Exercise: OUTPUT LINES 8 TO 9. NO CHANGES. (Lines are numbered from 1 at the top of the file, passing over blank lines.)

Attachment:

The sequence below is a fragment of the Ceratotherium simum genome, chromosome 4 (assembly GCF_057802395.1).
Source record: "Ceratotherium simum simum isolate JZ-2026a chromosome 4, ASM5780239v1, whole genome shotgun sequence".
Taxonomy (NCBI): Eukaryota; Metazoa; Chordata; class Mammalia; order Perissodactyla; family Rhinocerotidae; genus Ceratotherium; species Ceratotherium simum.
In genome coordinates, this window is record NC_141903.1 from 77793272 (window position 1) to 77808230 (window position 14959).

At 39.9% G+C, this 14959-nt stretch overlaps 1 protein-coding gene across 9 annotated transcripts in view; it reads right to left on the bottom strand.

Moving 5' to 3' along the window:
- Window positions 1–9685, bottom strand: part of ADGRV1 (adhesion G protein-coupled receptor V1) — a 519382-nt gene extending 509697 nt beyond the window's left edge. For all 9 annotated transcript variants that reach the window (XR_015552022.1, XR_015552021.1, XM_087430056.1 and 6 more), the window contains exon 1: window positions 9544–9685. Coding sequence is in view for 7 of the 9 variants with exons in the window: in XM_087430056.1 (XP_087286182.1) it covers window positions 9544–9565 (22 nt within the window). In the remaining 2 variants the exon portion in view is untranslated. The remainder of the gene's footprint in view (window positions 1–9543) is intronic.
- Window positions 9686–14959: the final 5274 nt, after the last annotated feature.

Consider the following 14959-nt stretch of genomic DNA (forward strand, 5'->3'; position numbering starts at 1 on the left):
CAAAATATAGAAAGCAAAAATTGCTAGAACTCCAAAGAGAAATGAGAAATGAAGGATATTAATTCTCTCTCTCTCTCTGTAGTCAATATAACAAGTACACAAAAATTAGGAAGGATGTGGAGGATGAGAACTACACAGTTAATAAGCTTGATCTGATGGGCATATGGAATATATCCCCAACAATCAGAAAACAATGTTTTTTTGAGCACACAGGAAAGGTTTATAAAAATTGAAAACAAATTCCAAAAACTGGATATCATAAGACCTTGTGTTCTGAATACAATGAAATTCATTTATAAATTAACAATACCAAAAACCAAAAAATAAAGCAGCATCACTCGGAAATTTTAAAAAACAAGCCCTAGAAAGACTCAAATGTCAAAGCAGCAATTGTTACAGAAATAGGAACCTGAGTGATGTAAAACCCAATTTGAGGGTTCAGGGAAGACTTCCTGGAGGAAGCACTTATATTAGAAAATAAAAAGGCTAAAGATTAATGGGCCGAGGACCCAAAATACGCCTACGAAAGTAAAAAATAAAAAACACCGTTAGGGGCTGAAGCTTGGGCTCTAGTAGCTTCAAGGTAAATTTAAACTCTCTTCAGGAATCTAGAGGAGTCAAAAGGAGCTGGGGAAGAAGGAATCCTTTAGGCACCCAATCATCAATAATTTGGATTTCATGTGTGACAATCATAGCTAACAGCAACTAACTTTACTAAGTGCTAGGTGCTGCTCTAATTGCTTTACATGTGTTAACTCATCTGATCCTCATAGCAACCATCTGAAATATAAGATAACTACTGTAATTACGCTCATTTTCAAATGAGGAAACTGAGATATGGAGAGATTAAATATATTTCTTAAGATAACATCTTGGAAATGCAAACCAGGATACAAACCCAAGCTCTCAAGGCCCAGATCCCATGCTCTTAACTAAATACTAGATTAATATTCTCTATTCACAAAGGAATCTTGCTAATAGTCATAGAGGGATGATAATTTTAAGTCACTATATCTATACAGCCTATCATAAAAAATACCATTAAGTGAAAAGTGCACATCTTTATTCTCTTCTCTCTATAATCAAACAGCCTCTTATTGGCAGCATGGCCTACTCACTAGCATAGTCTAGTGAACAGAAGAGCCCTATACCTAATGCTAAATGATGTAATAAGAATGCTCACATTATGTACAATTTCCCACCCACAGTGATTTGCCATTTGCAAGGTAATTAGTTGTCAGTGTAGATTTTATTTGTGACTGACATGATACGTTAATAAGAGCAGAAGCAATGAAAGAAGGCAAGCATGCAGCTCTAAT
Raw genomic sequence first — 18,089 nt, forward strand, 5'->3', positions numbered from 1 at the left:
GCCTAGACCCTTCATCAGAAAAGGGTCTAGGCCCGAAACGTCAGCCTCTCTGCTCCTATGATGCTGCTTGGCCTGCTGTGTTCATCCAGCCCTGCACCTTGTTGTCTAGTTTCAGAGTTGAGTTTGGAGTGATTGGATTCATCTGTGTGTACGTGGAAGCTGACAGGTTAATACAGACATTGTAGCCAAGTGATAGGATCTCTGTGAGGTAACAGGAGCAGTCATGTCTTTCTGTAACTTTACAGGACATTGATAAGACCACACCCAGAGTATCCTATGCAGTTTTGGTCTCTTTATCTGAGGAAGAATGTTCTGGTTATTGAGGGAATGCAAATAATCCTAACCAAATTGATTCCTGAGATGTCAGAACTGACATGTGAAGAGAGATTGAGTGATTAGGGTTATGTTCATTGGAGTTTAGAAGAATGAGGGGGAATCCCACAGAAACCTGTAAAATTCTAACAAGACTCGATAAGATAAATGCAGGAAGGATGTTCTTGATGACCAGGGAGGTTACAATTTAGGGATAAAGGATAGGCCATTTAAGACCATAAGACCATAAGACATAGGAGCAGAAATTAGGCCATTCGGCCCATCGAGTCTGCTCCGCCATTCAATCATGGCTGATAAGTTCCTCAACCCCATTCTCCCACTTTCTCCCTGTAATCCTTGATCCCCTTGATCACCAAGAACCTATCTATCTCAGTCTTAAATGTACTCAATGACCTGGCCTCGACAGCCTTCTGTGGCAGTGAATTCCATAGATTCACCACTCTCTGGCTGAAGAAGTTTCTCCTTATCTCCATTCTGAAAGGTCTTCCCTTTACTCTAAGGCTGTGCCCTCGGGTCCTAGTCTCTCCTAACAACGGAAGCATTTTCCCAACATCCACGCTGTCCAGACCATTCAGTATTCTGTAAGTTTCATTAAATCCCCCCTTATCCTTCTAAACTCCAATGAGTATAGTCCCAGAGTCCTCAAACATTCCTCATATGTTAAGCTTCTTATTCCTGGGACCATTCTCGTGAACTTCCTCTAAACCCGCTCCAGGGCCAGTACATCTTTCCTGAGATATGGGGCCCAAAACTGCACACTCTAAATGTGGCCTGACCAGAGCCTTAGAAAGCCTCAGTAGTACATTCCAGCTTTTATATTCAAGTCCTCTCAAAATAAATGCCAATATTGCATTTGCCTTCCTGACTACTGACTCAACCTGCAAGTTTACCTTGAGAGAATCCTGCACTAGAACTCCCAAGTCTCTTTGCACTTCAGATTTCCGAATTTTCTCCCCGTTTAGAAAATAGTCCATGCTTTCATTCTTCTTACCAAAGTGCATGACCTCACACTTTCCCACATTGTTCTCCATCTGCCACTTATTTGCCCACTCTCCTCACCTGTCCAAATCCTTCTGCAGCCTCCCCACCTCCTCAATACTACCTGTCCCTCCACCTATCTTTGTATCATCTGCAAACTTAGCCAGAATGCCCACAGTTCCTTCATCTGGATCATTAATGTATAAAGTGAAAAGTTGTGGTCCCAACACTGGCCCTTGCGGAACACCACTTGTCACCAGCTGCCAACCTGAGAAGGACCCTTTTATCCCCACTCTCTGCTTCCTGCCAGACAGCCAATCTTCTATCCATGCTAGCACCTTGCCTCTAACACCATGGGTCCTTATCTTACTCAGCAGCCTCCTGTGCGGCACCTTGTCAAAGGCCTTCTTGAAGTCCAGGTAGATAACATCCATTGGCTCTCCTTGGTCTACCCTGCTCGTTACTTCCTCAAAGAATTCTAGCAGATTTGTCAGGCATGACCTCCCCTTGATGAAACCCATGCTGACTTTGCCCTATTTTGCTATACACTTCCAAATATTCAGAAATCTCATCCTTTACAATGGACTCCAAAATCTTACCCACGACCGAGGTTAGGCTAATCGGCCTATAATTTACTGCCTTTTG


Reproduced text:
- Window positions 9686–14959: the final 5274 nt, after the last annotated feature.

Consider the following 14959-nt stretch of genomic DNA (forward strand, 5'->3'; position numbering starts at 1 on the left):